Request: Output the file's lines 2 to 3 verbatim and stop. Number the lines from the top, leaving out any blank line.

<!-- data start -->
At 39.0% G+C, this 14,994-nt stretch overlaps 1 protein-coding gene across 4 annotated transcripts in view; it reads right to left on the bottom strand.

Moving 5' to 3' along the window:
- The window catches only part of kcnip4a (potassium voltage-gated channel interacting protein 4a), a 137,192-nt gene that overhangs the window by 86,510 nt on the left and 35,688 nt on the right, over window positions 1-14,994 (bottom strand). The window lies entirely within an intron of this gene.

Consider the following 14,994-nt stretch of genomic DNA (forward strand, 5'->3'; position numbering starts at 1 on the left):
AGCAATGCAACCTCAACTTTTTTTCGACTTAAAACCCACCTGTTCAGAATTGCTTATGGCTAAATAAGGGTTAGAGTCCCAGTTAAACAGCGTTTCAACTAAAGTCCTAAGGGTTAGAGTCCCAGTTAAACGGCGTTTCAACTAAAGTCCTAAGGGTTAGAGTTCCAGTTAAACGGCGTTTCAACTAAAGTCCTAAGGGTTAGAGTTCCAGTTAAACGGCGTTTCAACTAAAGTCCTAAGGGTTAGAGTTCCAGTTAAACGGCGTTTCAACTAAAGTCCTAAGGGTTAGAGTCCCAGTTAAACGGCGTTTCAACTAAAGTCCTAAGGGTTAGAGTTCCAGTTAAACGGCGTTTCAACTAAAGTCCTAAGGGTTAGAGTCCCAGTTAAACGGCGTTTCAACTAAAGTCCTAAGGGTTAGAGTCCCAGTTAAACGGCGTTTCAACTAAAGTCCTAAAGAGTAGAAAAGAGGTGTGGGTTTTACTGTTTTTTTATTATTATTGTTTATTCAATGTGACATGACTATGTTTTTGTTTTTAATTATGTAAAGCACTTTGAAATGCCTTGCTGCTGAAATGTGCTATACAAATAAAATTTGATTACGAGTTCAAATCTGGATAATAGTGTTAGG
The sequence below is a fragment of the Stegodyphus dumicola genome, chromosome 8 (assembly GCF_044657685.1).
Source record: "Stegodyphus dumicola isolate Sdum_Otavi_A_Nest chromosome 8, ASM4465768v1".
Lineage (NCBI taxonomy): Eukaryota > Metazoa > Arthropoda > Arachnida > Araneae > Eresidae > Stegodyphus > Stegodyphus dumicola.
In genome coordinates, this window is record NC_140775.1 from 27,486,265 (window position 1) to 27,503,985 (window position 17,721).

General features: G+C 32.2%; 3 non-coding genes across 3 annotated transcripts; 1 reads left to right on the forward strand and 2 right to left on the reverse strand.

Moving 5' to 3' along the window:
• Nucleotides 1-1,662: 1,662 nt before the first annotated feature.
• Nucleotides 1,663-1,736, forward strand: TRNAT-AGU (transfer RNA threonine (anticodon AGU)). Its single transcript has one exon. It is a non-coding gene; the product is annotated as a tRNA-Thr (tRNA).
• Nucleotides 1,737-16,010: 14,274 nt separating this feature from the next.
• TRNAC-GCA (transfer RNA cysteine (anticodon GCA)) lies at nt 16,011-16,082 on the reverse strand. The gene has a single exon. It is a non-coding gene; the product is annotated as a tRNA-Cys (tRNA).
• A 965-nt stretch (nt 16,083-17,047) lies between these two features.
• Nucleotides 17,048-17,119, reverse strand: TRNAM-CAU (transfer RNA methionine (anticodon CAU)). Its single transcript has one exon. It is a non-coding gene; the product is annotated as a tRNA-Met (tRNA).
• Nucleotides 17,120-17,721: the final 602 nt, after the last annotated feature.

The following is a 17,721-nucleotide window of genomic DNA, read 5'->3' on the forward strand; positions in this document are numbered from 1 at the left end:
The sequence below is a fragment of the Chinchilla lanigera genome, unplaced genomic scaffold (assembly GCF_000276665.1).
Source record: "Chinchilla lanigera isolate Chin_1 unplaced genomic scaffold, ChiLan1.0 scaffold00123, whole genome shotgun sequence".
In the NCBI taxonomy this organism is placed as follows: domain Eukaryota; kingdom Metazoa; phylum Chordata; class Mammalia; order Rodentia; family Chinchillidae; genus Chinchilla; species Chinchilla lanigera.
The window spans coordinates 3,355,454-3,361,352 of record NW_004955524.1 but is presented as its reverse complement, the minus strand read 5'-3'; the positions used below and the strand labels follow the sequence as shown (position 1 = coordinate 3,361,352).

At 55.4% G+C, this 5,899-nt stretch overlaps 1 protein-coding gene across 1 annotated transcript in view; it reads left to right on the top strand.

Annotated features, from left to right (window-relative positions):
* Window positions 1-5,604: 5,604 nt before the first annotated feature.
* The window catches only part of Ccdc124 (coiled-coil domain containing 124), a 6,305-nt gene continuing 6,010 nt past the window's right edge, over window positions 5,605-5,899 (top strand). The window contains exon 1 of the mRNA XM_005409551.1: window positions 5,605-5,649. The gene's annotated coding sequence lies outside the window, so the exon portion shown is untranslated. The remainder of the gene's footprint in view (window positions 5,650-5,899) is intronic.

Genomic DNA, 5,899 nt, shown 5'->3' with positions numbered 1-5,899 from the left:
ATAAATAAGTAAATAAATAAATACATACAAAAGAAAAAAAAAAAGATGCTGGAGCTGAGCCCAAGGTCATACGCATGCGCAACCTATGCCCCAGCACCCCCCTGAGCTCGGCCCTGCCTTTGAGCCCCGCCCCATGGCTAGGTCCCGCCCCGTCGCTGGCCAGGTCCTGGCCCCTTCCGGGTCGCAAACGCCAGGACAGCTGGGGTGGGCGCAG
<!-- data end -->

Moving 5' to 3' along the window:
- The window catches only part of kcnip4a (potassium voltage-gated channel interacting protein 4a), a 137,192-nt gene that overhangs the window by 86,510 nt on the left and 35,688 nt on the right, over window positions 1-14,994 (bottom strand). The window lies entirely within an intron of this gene.